Robert Karjel talks about the inspiration behind The Swede/ My Name Is N.

1) Some have described The Swede as a thriller, and others as a novel. How do you see the book?

I call it a literary thriller. The book is meant to be a page-turner, but for those who want more, The Swede has serious political and psychological themes.

2) You wrote the book while a helicopter pilot and Lt. Colonel in the Swedish Air Force. How did your military career intersect with your writing?

I wanted the book to feel real. For the details, I drew on my inside knowledge of the War on Terror, intelligence training, and the U.S. military system. Also, because of networks I’ve developed in my military and writing work,  I was able to interview a number of operators in this ongoing war. Including a pilot who flew people to secret CIA sites around the world.

3) Is The Swede a love story?

Relationships between people are built on trust. If you want to get somewhere, you have to establish that first— even between interrogators and those being interrogated. That is the real theme of my book. And love is the supreme example.

4) How much of Grip is you?

Putting myself in Grip’s position, under extreme pressure, I tried to imagine what I would be willing to do for my friends or my family. I thought I’d be willing to do anything, except possibly kill. And that’s how you understand Grip.

But there’s also another dimension. Before I wrote the book, I spent ten days interviewing a dying American homicide detective named Hugh Swaney. There are spoilers involved in his story, so if you want more now, click here.* So I take the best in me, I take the worst in me, I push it to an extreme, I apply it to Hugh, and that’s Ernst Grip.

5) In The Swede, several characters disappear and reinvent themselves. What drew you to this idea?

Much of the book was written at Amherst College, where I spent five months on a fellowship. For the first time in my adult life, I stepped out of everything familiar to me in Stockholm—family, friends, military career. I was a clean slate. I realized I had the chance to be whoever I wanted to be.

6)  The Swede also explores doubles and duality.

Exactly. I used a lot of opposites in the book. Terrorists and innocents. Survivors and the dead. The magical and the real. Ernst Grip and Shauna Friedman. There are characters in The Swede who lead double lives. I’m convinced that that’s more common than we think, or would like to think.

7) Art plays an important role in the book. Why Edward Hopper?

I’ve always been drawn to Hopper’s sense of solitude and silence. In his paintings, every figure stands alone—a defining symbol of the human condition. Everything in life is done in opposition to, or because of, this aloneness.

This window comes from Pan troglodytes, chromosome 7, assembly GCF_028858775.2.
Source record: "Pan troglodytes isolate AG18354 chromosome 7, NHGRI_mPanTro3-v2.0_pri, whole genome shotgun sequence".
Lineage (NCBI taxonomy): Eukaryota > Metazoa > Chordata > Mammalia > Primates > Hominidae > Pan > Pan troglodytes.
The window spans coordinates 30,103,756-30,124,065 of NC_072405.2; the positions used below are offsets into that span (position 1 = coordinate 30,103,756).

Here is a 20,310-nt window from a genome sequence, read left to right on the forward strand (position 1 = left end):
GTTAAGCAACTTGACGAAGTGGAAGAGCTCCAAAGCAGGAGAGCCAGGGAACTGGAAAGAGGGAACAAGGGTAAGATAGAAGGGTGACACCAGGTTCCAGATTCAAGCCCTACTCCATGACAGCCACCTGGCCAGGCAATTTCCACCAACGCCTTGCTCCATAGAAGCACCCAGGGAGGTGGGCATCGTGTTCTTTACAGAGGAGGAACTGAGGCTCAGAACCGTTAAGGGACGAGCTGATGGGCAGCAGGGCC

8) What is the most dangerous thing you’ve experienced?

One time I was in a taxi in Djibouti, returning to my ship after a night out on the town. The driver was high as a kite on khat, driving 80 mph on dark unpaved streets, alternately laughing and insisting that what I needed most right now was a visit to a brothel outside of town. During that ride, I imagined a dozen ways I would die. Also I crashed a helicopter once, a long time ago.

9) You published three previous thrillers in Sweden, but The Swede gave you your big break. What made the difference?

Although I often think of myself as a loner, the book’s international success is a story of two old friends of mine.

I’ve known my agent, Jonas Axelsson, since we got in a fight when we were 6 years old. He ended up in the emergency room and still has a scar on his forehead. A few years ago, after a long career in publishing, Jonas started a new literary agency. I guess he had forgiven me. We teamed up.

My translator, Nancy Pick, is an American writer I’ve known for 25 years. She doesn’t speak Swedish. But when I needed a fast translation of The Swede for a shot at Hollywood, she knew I was chasing a dream. So she offered to try, basically using Google Translate. For five weeks, we bounced drafts between Massachusetts and Stockholm, working 24/7. It was exhausting, but we did it—Twentieth Century Fox bought the option for an American TV series.

10) Will Ernst Grip return?

Absolutely. One of Grip’s characteristics is that he never gives up. In my next book, the sequel to The Swede, he travels to the coast of Somalia. The narrative draws on my experiences in the Air Force, as unit commander and helicopter pilot on the Swedish ship Carlskrona, fighting piracy.